One of the biggest reasons microbrews have become so popular over the last 20 years is the wide variety of styles microbrewing has brought to the American palette. Whether you’re an avid beer drinker and subscribe to our beer of the month club, or just a weekend warrior, Americans are drawn to the creative, free-wheeling spirit of the microbrewing industry. Unlike the well-known American “macrobrews” put out by Anheuser-Busch, Miller, and Coors, microbreweries are known for taking risks, innovating, and giving beer lovers the chance to try something new.

Many microbrews are also known for their quirky names. Let’s take a look at some prominent, oddly-named beers at the stories behind them.

“Fat Tire” – New Belgium (Fort Collins, Colorado)

Like many microbreweries, New Belgium Brewing is the outgrowth of a passionate homebrewer, Jeff Lebesch. To develop his homebrewing repertoire, Lebesch embarked on a cycling tour through Europe, where he acquired classical European ingredients and recipes. Back home in Colorado, Lebesch developed an amber ale he called Fat Tire – a nod to the tires on the mountain bike that carried him through Europe. Along with his wife Kim, Lebesch started New Belgium Brewing in the early 1990s; today, New Belgium is one of the most successful and well-known microbreweries in the country, and Fat Tire is its flagship brew.

“Boont Amber Ale” – Anderson Valley Brewing Company (Boonville, California)

Since we’re on the subject of amber ales with quirky names, we’d be remiss if we failed to mention Boont Amber Ale. Anderson Valley Brewing Company (AVBC) produces a wide variety of delicious brews, and is steeped in the heritage of its surroundings. Nestled in the Anderson Valley of Northern California’s Mendocino County, AVBC uses a historical local dialect known as “Boontling” in the naming of several of its beers. “Boont” Amber Ale simply means that the award-winning brew comes from Boonville.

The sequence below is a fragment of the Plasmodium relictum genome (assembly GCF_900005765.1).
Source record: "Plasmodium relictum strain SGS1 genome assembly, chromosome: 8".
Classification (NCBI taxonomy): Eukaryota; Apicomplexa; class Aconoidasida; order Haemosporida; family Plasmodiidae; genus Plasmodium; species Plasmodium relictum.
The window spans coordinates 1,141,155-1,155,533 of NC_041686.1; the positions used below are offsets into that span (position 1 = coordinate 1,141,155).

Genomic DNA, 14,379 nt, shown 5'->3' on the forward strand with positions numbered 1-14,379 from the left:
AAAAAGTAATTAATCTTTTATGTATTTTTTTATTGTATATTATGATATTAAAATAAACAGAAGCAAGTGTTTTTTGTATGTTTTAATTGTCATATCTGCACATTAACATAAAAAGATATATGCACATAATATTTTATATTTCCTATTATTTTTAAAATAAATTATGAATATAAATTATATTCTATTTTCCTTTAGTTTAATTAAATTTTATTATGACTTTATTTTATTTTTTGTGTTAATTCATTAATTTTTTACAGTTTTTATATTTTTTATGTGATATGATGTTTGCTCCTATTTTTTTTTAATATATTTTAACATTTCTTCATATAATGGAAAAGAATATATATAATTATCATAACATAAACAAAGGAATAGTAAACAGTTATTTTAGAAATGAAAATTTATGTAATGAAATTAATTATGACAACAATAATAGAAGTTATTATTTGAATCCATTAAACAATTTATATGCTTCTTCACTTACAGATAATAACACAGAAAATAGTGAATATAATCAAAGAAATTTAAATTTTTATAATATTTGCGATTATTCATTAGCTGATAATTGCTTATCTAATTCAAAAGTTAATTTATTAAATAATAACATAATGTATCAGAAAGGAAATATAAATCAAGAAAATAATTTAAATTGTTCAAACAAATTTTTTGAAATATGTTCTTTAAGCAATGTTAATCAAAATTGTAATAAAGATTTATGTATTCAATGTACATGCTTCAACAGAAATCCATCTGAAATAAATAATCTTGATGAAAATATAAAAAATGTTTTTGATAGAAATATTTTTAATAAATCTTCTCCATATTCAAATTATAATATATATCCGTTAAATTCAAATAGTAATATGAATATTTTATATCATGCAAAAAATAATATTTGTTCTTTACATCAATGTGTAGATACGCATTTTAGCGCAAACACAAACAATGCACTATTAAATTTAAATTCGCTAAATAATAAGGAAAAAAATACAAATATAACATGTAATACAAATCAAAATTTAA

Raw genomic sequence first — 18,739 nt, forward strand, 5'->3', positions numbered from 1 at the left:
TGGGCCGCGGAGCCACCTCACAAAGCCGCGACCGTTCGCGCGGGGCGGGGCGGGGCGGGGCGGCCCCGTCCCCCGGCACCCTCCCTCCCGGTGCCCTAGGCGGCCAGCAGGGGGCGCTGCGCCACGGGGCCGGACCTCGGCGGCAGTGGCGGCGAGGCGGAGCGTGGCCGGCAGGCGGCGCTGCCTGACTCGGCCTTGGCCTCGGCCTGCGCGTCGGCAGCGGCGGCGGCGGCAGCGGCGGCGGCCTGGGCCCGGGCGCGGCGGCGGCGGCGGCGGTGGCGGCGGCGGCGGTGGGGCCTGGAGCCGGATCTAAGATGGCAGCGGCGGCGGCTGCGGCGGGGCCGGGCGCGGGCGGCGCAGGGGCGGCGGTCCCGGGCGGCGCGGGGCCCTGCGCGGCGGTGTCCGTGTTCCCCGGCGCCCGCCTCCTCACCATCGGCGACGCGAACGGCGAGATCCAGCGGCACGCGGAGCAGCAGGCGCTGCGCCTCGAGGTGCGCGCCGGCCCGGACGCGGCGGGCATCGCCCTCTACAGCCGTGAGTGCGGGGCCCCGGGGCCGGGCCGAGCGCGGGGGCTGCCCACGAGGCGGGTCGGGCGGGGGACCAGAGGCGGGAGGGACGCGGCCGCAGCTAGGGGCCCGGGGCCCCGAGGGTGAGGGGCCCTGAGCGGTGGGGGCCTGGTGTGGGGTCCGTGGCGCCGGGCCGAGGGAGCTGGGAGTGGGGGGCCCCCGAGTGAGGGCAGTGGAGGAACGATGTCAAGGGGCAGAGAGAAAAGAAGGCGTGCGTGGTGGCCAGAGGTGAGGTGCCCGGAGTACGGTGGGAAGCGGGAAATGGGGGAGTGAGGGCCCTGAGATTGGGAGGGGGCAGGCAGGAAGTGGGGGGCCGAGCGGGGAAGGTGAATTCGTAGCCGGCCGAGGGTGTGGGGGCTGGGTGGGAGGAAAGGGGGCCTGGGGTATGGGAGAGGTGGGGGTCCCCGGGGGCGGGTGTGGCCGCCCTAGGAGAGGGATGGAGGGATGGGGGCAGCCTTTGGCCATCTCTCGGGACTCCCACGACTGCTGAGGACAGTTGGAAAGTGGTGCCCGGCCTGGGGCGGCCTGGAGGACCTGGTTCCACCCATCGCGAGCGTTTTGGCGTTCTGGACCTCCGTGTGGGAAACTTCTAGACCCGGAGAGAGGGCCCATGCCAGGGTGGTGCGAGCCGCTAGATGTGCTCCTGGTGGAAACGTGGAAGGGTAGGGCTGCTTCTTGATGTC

Boonville, even today a sleepy town off the beaten path, historically has been a rural community based on agriculture and logging. Due to its isolated location, the locals were able to craft their own local dialect with over a thousand unique words. To honor that heritage, AVBC describes each of it’s beers as “bahl hornin’”– good drinking.

“Pliny the Elder” – Russian River Brewing Company (Santa Rosa, California)

Another California brew with a unique name, Pliny the Elder is a massively hoppy double IPA. Of course, Pliny the Elder was also a Roman naturalist and military commander you may remember from school. While probably not the most prominent Roman you can think of, Pliny the Elder is noteworthy for creating the first botanical name for hops, a key ingredient in all beers. Given the level of hops in this brew (100 out of a possible 100 IBUs – International Bitterness Units), the name is certainly well-deserved.

We could write an encyclopedia on microbrews with a quirky history, so check back soon for more!

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